30 Years Ago: Journey’s ‘Frontiers’ Album Released
When Journey started recording their eighth album — ‘Frontiers,’ which turns 30 this month — they were coming off their biggest year ever.
Their previous album, 1981âs âEscape,â contained their best set of songs, a consistent mix of radio-friendly pop and fist-raising rock that they had been striving for since 1975. The band was rewarded with its first (and only) No. 1 album and its all-time bestseller — not counting 1988âs âGreatest Hitsâ collection â with more than nine million copies.
So expectations were high when they stepped into a California studio to record the follow up. But ever since their fourth album, 1978âs breakthrough âInfinity,â when they hired Steve Perry as singer, Journey hadnât so much upgraded their sound as they had sharpened it. By the time they released âEscape,â they werenât making different records, just better ones. And they stuck by that foolproof plan for âFrontiers.’
Taking what worked on âEscapeâ (big pop hooks mixed with crowd-swaying ballads), tossing out what didnât (excessive soloing by the bandâs veteran musicians) and adding a glossy early-â80s sheen that gave the album the groupâs most state-of-the-art production, Journey crafted âFrontiersâ by the hit-making playbook. More than anything, the record was designed to sell a lot of copies and to continue the roll they were on since âEscapeâ catapulted them to the top.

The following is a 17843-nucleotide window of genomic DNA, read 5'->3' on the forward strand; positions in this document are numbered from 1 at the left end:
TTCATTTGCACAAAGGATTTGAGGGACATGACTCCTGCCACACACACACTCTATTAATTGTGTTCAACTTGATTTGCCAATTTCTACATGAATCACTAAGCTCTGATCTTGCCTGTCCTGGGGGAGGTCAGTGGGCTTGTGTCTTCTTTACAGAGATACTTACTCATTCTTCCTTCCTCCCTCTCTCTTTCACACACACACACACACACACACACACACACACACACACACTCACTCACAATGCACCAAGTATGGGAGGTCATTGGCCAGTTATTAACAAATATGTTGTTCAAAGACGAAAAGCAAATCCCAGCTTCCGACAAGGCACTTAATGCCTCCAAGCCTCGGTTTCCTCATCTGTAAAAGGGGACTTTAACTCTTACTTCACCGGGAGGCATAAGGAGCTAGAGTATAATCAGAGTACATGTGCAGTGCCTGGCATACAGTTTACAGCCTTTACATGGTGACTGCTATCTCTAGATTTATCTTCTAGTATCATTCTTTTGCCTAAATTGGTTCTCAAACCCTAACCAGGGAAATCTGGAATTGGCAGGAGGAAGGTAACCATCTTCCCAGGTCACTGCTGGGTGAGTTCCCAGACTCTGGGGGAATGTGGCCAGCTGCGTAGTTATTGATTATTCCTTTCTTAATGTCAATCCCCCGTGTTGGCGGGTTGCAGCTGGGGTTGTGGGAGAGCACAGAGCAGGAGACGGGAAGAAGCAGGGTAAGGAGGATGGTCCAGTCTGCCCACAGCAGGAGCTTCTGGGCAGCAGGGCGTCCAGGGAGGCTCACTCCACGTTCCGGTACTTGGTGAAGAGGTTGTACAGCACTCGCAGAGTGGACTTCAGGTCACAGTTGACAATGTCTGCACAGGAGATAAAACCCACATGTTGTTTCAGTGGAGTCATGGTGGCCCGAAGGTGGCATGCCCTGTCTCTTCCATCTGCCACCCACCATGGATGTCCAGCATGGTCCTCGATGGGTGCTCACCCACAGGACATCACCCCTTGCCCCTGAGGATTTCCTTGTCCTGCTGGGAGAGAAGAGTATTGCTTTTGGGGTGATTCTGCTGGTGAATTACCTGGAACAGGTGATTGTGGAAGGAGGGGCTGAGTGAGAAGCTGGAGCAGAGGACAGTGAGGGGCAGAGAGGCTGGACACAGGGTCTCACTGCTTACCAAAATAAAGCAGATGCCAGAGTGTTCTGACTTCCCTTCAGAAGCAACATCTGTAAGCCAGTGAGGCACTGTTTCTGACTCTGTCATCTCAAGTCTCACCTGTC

The plan halfway worked. The four singles released from the album â âSeparate Ways (Worlds Apart),â âSend Her My Love,â âAfter the Fallâ and âFaithfullyâ — all hit the Top 30, but âSeparate Waysâ was the only one to reach the Top 10. The LP itself hit No. 2 and eventually sold six million copies. But besides a handful of tracks, the songs donât make much of an impression. The quintet left little breathing space within the music; they were so determined to make a hit record that most of the album sounds like it was manufactured in a factory. âFrontiersâ would be the last classic Journey record. By the time they got around to the follow-up, 1986âs âRaised on Radio,â two longtime members were fired, Perry had seized control of the group and the music sounded as faceless as the bandâs critics had always claimed it was. âFrontiersâ was the beginning of the end.
Watch Journey’s Video for ‘Separate Ways (Worlds Apart)’